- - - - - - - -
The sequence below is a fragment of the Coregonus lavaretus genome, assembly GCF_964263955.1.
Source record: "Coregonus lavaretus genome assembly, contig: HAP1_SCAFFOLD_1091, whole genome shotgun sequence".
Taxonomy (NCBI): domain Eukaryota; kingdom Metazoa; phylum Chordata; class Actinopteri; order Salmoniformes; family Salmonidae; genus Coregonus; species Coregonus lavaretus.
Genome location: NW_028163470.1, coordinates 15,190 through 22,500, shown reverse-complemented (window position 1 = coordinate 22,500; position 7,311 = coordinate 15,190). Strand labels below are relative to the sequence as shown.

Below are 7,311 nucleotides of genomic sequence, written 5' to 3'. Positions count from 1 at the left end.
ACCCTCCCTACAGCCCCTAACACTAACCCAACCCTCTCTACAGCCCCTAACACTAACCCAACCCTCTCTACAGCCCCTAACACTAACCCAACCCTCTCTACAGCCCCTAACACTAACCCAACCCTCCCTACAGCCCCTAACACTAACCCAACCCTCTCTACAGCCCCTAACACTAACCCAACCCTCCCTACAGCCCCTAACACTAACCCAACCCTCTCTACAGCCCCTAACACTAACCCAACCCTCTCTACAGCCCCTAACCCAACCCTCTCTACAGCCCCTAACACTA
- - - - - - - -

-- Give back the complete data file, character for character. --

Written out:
The sequence below is a fragment of the Coregonus lavaretus genome, assembly GCF_964263955.1.
Source record: "Coregonus lavaretus genome assembly, contig: HAP1_SCAFFOLD_1091, whole genome shotgun sequence".
Taxonomy (NCBI): domain Eukaryota; kingdom Metazoa; phylum Chordata; class Actinopteri; order Salmoniformes; family Salmonidae; genus Coregonus; species Coregonus lavaretus.
Genome location: NW_028163470.1, coordinates 15,190 through 22,500, shown reverse-complemented (window position 1 = coordinate 22,500; position 7,311 = coordinate 15,190). Strand labels below are relative to the sequence as shown.

Below are 7,311 nucleotides of genomic sequence, written 5' to 3'. Positions count from 1 at the left end.
ACCCTCCCTACAGCCCCTAACACTAACCCAACCCTCTCTACAGCCCCTAACACTAACCCAACCCTCTCTACAGCCCCTAACACTAACCCAACCCTCTCTACAGCCCCTAACACTAACCCAACCCTCCCTACAGCCCCTAACACTAACCCAACCCTCTCTACAGCCCCTAACACTAACCCAACCCTCCCTACAGCCCCTAACACTAACCCAACCCTCTCTACAGCCCCTAACACTAACCCAACCCTCTCTACAGCCCCTAACCCAACCCTCTCTACAGCCCCTAACACTA